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Today, the Federal Reserve announced a 0.50 percentage point increase in the target for the federal funds rate — the interest rate at which commercial banks lend to one another overnight. That increase is meant to help tame rising inflation, which is currently much higher than the central bank’s target of 2 percent; however, the increase also has implications for the federal government’s borrowing costs and therefore the nation’s fiscal picture.
The Fed’s move will set the target range for the federal funds rate to between 0.75 and 1.00 percent. It reflects the second time the central bank has raised rates this year after holding them close to zero since the onset of the pandemic. The federal funds rate is the benchmark for Treasury bills and other short-term securities. Adjusting the rate is an important tool for the Federal Reserve to help achieve their statutory mandate, which is to promote the goals of maximum employment, stable prices, and moderate long-term interest rates. Expectations about the short-term rates, combined with other factors, may also affect longer-term rates that are applied to business investment loans and consumer borrowing such as mortgages and car loans.
However, as interest rates on U.S. Treasury securities rise, so too will the federal government’s borrowing costs. The United States was able to borrow cheaply to respond to the pandemic because interest rates were historically low. However, as the Federal Reserve increases the federal funds rate, short-term rates on Treasury securities will rise as well — making some federal borrowing more expensive. Expectations about short-term rates and inflation have already pushed up longer-term rates as well.
Last year, the Congressional Budget Office (CBO) projected that annual net interest costs would nearly triple over the 2022 – 2031 period, soaring from $306 billion to $910 billion and totaling $5.4 trillion over that period. However, inflation has been much higher than CBO’s projections and the Fed is raising interest rates earlier than the agency projected last year, so such costs may rise even faster than anticipated. For example, interest costs in 2021 were around $20 billion higher than the agency projected last year, and such costs through the first six months of this fiscal year have outpaced the same period a year ago by $42 billion.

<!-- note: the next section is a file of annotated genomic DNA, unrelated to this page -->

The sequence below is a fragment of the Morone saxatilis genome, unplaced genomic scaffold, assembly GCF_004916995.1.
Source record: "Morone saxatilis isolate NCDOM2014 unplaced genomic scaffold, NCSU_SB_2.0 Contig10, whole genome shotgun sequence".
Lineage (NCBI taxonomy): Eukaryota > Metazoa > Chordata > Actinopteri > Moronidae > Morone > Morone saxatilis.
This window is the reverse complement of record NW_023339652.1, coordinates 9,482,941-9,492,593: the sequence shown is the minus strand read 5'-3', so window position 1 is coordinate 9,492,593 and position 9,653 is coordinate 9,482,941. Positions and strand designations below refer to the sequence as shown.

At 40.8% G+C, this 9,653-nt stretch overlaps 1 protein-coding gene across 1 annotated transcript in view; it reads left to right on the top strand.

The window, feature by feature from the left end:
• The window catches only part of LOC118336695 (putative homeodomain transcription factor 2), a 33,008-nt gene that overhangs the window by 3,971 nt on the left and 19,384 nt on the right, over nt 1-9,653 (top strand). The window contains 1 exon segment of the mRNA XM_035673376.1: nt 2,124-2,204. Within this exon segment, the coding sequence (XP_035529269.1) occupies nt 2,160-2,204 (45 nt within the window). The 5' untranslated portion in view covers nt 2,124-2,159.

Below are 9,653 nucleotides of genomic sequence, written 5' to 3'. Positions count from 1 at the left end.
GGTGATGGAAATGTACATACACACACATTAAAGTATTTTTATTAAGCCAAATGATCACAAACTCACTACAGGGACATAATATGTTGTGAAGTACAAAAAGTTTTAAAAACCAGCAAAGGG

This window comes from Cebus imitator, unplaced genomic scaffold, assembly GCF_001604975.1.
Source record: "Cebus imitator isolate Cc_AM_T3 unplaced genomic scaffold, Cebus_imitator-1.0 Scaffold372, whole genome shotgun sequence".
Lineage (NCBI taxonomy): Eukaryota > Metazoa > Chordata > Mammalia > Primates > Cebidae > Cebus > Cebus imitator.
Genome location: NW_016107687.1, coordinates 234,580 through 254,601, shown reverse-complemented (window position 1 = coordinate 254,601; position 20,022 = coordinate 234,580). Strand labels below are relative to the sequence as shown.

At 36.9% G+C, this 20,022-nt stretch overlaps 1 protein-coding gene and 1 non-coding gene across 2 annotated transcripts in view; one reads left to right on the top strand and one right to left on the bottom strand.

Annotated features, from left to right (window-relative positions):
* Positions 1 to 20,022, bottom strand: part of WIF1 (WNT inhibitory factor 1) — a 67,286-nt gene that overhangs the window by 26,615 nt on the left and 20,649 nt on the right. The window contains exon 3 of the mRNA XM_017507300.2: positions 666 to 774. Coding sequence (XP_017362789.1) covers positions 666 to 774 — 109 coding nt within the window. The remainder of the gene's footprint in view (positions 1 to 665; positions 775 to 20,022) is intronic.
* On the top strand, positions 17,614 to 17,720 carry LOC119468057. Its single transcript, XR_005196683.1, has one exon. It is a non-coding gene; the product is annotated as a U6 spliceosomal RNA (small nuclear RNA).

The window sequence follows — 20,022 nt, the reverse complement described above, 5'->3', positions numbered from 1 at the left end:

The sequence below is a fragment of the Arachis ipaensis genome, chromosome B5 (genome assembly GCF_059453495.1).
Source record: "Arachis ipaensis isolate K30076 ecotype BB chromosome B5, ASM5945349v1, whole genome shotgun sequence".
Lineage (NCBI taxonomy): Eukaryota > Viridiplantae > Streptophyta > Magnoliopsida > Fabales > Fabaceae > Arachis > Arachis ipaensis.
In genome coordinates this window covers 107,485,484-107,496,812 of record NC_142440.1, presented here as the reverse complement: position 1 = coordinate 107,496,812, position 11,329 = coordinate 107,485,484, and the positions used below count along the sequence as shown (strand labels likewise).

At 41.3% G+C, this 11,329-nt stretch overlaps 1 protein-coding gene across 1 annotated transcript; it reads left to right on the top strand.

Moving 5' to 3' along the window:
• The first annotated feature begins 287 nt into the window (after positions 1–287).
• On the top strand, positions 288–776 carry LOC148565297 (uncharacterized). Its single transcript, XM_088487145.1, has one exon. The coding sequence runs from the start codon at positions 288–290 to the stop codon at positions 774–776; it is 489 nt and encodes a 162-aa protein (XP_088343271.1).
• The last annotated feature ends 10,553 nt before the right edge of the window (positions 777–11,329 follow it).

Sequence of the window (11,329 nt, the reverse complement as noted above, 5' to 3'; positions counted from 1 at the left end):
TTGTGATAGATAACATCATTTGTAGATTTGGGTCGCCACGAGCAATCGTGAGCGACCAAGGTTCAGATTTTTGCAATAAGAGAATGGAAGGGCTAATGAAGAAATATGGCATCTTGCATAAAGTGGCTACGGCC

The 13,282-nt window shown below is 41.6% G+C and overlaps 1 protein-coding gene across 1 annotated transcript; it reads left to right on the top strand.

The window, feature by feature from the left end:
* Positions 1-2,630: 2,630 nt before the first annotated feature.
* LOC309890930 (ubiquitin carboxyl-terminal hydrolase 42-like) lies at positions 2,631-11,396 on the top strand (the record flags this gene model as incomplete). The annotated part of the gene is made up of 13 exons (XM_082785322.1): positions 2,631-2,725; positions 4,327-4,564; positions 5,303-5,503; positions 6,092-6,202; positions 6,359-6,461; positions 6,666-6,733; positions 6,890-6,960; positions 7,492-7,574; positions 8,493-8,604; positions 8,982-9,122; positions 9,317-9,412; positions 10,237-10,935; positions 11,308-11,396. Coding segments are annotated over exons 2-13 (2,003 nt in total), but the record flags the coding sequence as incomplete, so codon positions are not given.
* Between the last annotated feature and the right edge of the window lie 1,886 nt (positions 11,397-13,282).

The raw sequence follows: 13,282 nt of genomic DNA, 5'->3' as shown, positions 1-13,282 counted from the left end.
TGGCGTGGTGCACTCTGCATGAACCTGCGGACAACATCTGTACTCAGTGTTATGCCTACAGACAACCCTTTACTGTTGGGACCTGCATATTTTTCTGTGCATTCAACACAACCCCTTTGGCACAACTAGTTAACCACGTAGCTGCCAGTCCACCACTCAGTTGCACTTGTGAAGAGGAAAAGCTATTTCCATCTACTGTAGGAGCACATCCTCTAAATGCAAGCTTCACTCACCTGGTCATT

The growth in interest costs presents a significant challenge in the long-term as well. According to CBO’s latest projections, interest payments would total around $60 trillion over the next 30 years and would take up nearly one-half of all federal revenues by 2050. Interest costs would also become the largest “program” over the next few decades — surpassing all discretionary spending in 2043, Medicare in 2043, and Social Security in 2045.
Ballooning interest costs threaten to crowd out important public investments that can fuel economic growth in the future. In their most recent long-term budget report, CBO estimates that by 2051, interest costs are projected to be more than three times what the federal government has historically spent on R&D, nondefense infrastructure, and education, combined.
The long-term fiscal challenges facing the United States are serious. Significant borrowing was necessary to respond to the COVID-19 pandemic; however, the structural imbalance between spending and revenues that existed before the pandemic is still large and will grow rapidly in the future. Furthermore, as interest rates rise and the nation’s debt grows, it will become even more expensive to borrow in the future. Congresses and Presidents of both parties, over many years, have avoided making hard choices about our budget and failed to put it on a sustainable path. It is vital for lawmakers to take action on the growing debt to ensure a stable economic future.